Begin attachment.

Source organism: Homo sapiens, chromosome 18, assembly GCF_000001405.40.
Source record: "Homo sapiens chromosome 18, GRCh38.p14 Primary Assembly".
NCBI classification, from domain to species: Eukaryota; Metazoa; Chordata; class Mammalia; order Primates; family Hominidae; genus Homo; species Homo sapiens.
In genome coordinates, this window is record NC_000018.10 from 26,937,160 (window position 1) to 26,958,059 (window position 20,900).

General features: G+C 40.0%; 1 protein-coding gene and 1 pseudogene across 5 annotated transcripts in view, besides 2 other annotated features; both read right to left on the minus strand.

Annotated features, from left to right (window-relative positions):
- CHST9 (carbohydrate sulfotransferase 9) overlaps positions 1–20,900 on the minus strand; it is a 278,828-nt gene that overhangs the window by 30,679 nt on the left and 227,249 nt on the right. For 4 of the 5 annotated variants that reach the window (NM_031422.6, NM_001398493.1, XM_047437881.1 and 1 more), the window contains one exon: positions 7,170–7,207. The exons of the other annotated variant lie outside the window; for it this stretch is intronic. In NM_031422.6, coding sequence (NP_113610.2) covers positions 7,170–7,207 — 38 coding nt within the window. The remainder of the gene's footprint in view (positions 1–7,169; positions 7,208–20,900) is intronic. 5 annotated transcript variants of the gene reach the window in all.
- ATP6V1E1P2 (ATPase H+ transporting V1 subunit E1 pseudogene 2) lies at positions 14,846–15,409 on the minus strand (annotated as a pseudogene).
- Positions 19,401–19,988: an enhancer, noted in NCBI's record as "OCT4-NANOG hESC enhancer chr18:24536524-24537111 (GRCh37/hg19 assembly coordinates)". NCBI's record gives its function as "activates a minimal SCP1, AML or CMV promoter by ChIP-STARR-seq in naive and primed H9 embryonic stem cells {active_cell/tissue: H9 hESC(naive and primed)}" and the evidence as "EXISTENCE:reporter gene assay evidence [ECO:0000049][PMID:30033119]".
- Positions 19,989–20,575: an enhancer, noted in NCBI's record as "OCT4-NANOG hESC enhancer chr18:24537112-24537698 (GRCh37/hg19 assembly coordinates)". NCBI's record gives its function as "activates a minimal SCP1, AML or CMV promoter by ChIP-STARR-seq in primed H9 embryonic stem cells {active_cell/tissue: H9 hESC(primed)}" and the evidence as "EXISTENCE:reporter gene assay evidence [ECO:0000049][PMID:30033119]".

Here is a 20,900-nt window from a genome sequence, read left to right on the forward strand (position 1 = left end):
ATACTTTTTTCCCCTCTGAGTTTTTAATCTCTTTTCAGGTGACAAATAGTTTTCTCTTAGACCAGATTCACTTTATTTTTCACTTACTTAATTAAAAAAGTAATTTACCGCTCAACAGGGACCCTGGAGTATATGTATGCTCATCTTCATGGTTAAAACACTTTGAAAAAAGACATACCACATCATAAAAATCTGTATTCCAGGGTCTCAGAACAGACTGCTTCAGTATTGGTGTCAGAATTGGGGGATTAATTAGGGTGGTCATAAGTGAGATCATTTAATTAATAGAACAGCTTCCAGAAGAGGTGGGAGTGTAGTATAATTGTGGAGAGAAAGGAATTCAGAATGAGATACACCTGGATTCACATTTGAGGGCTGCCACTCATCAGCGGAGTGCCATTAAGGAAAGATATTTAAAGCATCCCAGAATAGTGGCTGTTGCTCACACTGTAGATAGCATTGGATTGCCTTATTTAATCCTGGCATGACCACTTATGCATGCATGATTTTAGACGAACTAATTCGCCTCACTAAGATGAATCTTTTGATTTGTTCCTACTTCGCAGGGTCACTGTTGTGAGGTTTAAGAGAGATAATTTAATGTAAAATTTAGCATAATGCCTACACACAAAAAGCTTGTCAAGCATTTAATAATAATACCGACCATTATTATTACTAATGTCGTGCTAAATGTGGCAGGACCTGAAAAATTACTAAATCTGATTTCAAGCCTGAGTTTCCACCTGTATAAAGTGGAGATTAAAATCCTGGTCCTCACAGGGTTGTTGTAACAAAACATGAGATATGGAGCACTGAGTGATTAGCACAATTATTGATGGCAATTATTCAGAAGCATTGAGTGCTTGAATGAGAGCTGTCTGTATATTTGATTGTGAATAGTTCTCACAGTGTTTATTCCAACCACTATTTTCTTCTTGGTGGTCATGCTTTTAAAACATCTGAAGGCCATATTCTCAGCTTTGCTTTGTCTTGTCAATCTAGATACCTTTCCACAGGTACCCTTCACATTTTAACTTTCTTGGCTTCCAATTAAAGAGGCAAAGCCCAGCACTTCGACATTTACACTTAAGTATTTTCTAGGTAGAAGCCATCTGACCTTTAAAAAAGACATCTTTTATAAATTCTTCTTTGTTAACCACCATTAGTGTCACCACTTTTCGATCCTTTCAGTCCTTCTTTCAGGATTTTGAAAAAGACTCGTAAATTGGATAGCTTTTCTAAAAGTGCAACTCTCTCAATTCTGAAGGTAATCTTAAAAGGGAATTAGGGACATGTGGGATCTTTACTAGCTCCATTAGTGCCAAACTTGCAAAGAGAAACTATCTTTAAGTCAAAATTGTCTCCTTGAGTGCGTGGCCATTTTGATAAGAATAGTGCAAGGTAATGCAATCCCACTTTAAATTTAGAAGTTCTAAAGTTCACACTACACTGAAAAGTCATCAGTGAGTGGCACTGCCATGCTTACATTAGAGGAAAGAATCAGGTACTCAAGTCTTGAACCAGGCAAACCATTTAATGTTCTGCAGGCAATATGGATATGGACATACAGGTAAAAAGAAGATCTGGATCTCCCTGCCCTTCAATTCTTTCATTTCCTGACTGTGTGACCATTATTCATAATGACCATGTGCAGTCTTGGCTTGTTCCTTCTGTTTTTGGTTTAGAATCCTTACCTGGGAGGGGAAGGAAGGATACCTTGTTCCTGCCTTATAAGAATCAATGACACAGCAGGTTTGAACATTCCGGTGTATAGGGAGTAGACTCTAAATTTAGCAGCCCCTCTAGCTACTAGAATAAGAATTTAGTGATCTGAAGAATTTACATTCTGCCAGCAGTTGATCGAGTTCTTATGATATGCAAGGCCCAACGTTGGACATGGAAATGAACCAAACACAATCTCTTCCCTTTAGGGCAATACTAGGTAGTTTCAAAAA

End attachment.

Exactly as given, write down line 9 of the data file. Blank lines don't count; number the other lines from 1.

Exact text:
- Positions 19,401–19,988: an enhancer, noted in NCBI's record as "OCT4-NANOG hESC enhancer chr18:24536524-24537111 (GRCh37/hg19 assembly coordinates)". NCBI's record gives its function as "activates a minimal SCP1, AML or CMV promoter by ChIP-STARR-seq in naive and primed H9 embryonic stem cells {active_cell/tissue: H9 hESC(naive and primed)}" and the evidence as "EXISTENCE:reporter gene assay evidence [ECO:0000049][PMID:30033119]".